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We construct a model of simultaneous change and persistence in institutions. The model consists of landowning elites and workers, and the key economic decision concerns the form of economic institutions regulating the transaction of labor (e.g., competitive markets versus labor repression). The main idea is that equilibrium economic institutions are a(More)
  • Ryan Lampe, Tim Bresnahan, Christian Helmers, Eric Hilt, Rick Hornbeck, Pete Klenow +12 others
  • 2012
Patent pools, which allow firms to combine separately owned patents, are expected to strengthen incentives for R&D by reducing litigation risks and license fees. But pools may also weaken incentives by creating high levels of effective concentration in an industry. This paper takes advantage of a window of regulatory tolerance under the New Deal to examine(More)
In the American South, post-bellum economic development may have been restricted in part by white landowners' access to low-wage black labor. This paper examines the impact of the Great Mississippi Flood of 1927 on black out-migration and subsequent agricultural development. Flooded counties experienced an immediate and persistent out-migration of black(More)
Economic Structure, and t he Choice o f Stabilization Policy A STRIKING change in empirical macroeconomics in the 1980s has been the development of an alternative way to think about aggregate trends and cycles. Traditionally, aggregate series such as gross national product have been modeled as stationary processes about a deterministic trend. All aggregate(More)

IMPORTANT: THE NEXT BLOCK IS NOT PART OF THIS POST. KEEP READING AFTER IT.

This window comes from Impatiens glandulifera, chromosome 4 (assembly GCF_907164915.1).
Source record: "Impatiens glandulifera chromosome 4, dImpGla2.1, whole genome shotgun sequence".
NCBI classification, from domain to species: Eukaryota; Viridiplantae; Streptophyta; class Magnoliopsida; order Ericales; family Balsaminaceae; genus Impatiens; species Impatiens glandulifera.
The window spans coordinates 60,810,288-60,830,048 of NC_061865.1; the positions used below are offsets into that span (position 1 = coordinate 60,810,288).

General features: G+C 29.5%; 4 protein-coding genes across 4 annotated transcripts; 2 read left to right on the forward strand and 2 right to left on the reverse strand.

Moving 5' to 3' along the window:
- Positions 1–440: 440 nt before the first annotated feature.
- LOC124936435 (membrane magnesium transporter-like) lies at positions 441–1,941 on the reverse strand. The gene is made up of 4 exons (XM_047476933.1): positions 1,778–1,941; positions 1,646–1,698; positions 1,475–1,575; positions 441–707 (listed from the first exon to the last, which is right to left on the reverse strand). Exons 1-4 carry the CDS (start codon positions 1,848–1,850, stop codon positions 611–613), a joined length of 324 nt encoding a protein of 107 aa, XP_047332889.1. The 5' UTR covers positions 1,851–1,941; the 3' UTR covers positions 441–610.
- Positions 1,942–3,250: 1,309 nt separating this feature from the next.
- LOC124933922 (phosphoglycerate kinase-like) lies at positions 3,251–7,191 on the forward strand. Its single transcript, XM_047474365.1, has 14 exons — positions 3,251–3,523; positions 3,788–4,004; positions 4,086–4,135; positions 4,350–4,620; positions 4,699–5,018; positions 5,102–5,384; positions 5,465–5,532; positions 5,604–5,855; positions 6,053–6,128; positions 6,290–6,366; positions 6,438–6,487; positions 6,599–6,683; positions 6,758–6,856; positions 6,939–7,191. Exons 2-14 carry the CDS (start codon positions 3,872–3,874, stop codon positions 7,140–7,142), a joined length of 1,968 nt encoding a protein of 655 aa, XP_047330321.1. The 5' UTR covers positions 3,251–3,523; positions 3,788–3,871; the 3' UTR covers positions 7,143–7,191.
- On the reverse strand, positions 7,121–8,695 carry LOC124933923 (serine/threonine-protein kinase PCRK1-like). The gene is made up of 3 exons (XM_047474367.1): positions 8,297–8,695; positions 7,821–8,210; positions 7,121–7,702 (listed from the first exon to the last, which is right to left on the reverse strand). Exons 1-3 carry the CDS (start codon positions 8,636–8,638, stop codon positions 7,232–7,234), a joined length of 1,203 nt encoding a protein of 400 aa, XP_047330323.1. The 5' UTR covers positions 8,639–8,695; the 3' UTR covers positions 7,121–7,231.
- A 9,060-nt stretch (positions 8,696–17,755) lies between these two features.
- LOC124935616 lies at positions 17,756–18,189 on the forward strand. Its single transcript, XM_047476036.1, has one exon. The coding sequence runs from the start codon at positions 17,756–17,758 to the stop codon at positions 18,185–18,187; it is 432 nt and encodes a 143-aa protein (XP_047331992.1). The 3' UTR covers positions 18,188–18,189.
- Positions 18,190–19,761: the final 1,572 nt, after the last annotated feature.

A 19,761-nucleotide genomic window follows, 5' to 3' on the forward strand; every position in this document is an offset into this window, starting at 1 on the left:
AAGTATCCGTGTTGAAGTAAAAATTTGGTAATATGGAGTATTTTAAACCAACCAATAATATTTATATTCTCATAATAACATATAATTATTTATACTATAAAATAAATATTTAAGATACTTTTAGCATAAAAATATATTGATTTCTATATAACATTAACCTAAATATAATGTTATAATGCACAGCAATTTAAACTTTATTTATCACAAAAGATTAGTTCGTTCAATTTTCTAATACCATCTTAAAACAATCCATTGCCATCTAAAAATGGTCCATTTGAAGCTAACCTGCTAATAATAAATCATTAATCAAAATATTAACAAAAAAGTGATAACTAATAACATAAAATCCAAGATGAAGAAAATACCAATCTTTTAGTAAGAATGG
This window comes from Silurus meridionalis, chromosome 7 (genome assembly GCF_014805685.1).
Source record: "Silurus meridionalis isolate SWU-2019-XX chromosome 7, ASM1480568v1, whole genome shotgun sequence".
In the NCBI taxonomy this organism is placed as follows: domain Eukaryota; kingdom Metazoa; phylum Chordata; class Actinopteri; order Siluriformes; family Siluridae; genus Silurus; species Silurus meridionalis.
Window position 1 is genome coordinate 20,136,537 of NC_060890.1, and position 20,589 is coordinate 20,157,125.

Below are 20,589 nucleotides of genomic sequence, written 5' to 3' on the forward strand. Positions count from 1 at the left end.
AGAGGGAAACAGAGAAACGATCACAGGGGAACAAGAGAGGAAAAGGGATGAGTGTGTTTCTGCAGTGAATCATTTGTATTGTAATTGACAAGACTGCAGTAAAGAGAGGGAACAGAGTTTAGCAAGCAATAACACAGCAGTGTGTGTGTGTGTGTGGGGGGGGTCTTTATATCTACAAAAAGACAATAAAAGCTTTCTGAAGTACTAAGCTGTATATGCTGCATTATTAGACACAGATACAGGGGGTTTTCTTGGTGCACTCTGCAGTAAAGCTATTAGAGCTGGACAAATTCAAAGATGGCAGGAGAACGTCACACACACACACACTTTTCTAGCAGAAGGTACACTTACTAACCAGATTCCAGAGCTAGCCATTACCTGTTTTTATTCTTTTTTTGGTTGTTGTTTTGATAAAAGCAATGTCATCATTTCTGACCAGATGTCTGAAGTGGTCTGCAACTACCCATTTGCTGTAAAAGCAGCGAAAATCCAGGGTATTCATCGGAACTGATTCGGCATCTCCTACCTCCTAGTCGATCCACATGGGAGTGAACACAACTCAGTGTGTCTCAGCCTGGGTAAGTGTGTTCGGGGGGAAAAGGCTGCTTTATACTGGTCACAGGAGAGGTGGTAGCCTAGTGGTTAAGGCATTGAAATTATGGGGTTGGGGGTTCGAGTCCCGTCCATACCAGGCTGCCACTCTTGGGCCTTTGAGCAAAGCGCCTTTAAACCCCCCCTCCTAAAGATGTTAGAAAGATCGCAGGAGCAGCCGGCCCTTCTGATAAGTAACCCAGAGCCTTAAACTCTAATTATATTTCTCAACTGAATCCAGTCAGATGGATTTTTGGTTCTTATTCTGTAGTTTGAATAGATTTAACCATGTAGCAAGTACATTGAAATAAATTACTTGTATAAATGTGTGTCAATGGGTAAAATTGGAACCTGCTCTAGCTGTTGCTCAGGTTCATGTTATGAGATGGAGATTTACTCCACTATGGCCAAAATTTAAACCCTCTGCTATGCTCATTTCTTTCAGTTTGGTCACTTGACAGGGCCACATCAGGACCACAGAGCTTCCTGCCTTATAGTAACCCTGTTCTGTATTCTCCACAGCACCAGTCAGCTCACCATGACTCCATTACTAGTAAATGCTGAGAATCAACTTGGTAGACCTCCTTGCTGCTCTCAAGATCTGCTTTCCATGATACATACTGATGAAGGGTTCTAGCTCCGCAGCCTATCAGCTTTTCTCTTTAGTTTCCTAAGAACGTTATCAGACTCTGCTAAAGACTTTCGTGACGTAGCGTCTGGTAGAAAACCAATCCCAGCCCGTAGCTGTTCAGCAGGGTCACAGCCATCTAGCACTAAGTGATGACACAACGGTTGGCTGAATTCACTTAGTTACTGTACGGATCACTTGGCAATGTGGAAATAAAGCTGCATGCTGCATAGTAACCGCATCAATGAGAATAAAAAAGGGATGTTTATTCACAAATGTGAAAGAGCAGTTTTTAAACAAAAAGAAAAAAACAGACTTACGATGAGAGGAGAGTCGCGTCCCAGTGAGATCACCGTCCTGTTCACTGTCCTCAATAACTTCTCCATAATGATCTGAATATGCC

• Michelle R Clayman, Londa Schiebinger, Andrea Davies, Henderson, Shannon K Gilmartin, Linda A Cicero +70 others
  • 2008
one of the nation's oldest research organizations devoted to the study of women and gender. Founded in 1974, the institute promotes gender equality through innovative research and dissemination of key findings to decision makers in universities, business, government, and the broader community. Acknowledgments Our thanks to the many people who assisted in(More)
The Voting Rights Act of 1965 (VRA) has been called one of the most effective pieces of civil rights legislation in U.S. history, having generated dramatic increases in black voter registration across the South. We show that the expansion of black voting rights in some southern states brought about by one requirement of the VRA – the elimination of literacy(More)
Recent studies assert that natural resource abundance (particularly minerals) has adverse consequences for economic growth. This paper subjects this " resource curse " hypothesis to critical scrutiny. Our central point is that it is inappropriate to equate development of mineral resources with terms such as " windfalls " and " booms. " Contrary to the view(More)
and participants at the All-UC Conference, the economic history workshop at Harvard University, and the 2013 AEA meeting. Liability for errors is limited to the author. 2 " Of Time and Space: Technological Spillovers among Patents and Unpatented Innovations in the Nineteenth Century " ABSTRACT The paper assesses the role of institutional mechanisms in(More)
In its 2002 incarnation, it profited from comments by Francine Blau and Larry Katz and was an integral part of my Marshall Lectures, University of Cambridge, April 30 and May 1, 2002. The current version has been greatly improved through the able research assistance of Chenzi Xu, a careful reading by Stephanie Hurder, and comments of my discussant Cecilia(More)
This paper argues that the discovery of gold in California and a federal policy that gave all of the rents in minerals on federal land to private parties led to two important, and closely related, outcomes. The first outcome was the development of a private-order property rights regime in the gold mining region, key elements of which would later be adopted(More)